I Look Like I Had a Baby


If you just had a baby, then your body is supposed to look like you did! Stop comparing yourself to celebrity selfies and learn to appreciate the miracle of being a mom.

(And I did.)

I saw it again today. The Huffington Post was talking about some model or actress "flaunting" her amazing, post-baby body. Meanwhile I am flaunting my doughy, totally-flawed, newly hippy, post-baby body. Post as in 12-months-post-baby. Although I am only eight pounds heavier than I was before getting pregnant, I'm starting to realize that the pressure placed on me to be back at my pre-baby weight is unbelievably ridiculous. I tend to oscillate between feeling depressed about this and feeling content with my new womanly figure.

Before I got pregnant, I was determined to have an impeccable and healthy pregnancy. I would be like my Facebook friends, who run five miles at eight months pregnant, then post pictures of their treadmill monitor. I felt so good about myself when I was killing it at spin class just eight weeks in. But when morning sickness caught up with me and I lost a significant amount of weight, I decided that working out was for the birds while nachos and Lucky Charms are for pregnant women. My doctor actually agreed with me. She wanted me to gain as much as I could because I was petite to begin with.

I ended up only gaining 25 pounds, which is modest for a pregnancy. So I thought I would be back to my swimsuit-ready figure in no time. But that isn't the way it's panned out. Of course I could wake up at 5:30 a.m. and run and exercise for an hour every morning before my son gets up, but he just started sleeping through the night. I could budget in a babysitter each week, but I would rather spend that time out with my husband—feeling like a normal 27 year-old, instead of killing it at the gym. I have priorities.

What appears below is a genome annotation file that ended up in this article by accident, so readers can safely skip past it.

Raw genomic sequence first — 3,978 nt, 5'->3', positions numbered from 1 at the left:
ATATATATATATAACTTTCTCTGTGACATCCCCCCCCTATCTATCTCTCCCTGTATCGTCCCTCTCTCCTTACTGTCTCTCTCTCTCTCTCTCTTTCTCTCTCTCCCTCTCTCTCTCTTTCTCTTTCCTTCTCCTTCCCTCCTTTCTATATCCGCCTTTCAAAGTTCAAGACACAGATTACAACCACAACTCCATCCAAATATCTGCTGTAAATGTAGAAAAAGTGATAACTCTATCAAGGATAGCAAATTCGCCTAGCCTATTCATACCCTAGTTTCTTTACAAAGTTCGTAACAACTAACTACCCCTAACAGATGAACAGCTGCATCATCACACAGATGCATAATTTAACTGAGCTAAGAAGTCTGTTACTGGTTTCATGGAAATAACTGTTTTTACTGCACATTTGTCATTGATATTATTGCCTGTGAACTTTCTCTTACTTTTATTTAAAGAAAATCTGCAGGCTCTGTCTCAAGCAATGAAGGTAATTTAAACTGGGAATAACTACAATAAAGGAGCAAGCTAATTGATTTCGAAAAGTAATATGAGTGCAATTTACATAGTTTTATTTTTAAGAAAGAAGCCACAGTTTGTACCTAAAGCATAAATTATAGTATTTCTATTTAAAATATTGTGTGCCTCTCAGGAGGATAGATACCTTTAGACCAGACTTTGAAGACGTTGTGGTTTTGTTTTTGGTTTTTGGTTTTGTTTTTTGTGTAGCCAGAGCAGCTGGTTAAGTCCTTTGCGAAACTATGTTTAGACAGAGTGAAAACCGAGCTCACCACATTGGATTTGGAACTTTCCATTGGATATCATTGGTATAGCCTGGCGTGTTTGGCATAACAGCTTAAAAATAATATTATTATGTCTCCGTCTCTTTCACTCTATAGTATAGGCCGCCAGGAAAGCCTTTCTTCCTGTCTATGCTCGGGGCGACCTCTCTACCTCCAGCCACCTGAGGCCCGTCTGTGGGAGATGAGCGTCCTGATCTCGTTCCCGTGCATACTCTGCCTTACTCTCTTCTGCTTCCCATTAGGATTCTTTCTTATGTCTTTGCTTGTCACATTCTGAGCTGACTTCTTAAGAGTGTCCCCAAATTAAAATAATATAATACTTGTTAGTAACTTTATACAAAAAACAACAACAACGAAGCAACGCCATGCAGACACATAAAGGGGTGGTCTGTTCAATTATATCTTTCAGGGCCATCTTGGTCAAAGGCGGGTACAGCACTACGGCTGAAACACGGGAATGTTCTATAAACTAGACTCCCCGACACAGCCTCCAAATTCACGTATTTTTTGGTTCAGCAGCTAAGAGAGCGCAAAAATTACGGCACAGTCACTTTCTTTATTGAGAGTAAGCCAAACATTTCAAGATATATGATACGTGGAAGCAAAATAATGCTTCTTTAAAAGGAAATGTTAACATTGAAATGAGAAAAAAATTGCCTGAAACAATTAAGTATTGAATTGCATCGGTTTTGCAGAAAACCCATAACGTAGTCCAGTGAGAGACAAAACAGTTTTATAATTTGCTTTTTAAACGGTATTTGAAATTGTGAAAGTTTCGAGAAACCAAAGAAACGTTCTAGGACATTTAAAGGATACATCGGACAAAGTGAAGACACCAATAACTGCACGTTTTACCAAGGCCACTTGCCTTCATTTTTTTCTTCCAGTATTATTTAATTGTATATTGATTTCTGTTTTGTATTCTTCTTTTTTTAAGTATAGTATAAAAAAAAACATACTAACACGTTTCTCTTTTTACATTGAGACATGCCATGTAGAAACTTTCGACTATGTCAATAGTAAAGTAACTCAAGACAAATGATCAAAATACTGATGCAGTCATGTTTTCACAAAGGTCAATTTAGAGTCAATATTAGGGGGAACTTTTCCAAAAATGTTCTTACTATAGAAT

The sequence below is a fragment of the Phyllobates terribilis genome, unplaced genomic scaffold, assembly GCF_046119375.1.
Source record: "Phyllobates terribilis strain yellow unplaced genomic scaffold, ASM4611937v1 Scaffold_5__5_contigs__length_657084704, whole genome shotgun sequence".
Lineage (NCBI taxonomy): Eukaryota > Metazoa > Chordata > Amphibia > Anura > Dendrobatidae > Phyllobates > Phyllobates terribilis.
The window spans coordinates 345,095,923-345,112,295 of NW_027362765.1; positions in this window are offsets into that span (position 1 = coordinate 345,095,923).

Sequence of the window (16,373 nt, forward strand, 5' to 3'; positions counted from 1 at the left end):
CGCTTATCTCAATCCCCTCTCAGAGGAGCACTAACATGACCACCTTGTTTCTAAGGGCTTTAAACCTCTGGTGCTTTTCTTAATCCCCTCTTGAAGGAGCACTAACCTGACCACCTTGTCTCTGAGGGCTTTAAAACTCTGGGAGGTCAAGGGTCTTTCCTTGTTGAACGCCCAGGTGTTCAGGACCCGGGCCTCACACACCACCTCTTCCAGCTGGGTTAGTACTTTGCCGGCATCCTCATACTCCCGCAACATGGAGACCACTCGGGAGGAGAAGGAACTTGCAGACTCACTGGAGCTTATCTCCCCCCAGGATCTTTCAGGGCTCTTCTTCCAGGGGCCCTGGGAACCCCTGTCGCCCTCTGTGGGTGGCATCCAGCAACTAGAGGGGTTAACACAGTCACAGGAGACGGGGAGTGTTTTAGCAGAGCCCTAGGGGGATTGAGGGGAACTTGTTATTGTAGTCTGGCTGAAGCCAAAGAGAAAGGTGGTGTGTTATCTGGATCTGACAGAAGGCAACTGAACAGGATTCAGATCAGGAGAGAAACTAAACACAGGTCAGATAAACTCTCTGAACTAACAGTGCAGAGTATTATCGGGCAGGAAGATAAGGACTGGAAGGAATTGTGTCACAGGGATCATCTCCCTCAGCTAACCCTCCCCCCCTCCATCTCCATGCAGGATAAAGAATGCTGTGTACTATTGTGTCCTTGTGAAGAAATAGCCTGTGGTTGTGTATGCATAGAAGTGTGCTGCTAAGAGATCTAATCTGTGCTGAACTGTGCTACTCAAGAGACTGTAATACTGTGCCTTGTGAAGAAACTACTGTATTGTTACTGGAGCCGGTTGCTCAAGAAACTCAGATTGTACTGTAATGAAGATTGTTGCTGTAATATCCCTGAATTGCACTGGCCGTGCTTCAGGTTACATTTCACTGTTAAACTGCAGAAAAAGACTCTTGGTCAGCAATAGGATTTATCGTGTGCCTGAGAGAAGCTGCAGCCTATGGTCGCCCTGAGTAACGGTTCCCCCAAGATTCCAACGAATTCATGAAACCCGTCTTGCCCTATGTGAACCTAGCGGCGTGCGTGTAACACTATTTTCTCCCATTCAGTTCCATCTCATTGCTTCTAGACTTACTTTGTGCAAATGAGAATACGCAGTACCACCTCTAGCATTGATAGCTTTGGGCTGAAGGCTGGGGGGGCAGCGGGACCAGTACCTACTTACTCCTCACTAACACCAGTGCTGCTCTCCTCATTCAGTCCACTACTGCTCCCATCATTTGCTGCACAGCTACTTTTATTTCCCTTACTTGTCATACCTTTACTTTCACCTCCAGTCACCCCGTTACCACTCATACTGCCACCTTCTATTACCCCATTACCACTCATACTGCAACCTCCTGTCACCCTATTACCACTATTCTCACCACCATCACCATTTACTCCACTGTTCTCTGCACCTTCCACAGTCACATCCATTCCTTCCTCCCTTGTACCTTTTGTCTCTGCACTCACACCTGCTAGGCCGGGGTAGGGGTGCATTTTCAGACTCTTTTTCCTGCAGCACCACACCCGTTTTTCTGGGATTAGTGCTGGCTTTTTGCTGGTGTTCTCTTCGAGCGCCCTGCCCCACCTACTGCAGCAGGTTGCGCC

I am healthy, and moderately active, so I'm not condoning women who use pregnancy as a crutch to support their bad habits. I'm put together, so I'm also not a proponent of women who "lose themselves" when mommyhood comes calling. But I am thinking it's time for us all to chill out about our post-baby bodies.

When I look in the mirror and I see my delicate, soft pooch above my waistline, I sigh and think, Geez, I look like I had a baby. And I did. A beautiful, precious, and perfect baby boy. The truth is, my life is richer than it has ever been. I could spend a lot of time complaining about my love handles, but in a way, I feel like that would be dishonoring to this body that carried me through pregnancy and delivery and continued to produce nourishment for my son during his first year. My body has been good to me. It has done a spectacular job at doing what it was created to do. God has blessed me with health—limbs that work, eyes that see, and a back that rarely aches. Being critical of this body just doesn't feel right.

I will lose these extra pounds eventually by being responsible, not crazy; by being reasonable, not ridiculous; and by being active and healthy. The truth is, if I lived in a vacuum, I'd be perfectly happy with the way my body looks. But I don't. And I'm constantly comparing myself to what I used to look like and what so-and-so looks like after having her baby. I will find a happy medium here, somewhere between being hard on myself and appreciating my body. It's a journey we are on together, my body and me, and I want to honor it and love it, even if it never quite gets back to the way it was.

By Deidra Romero

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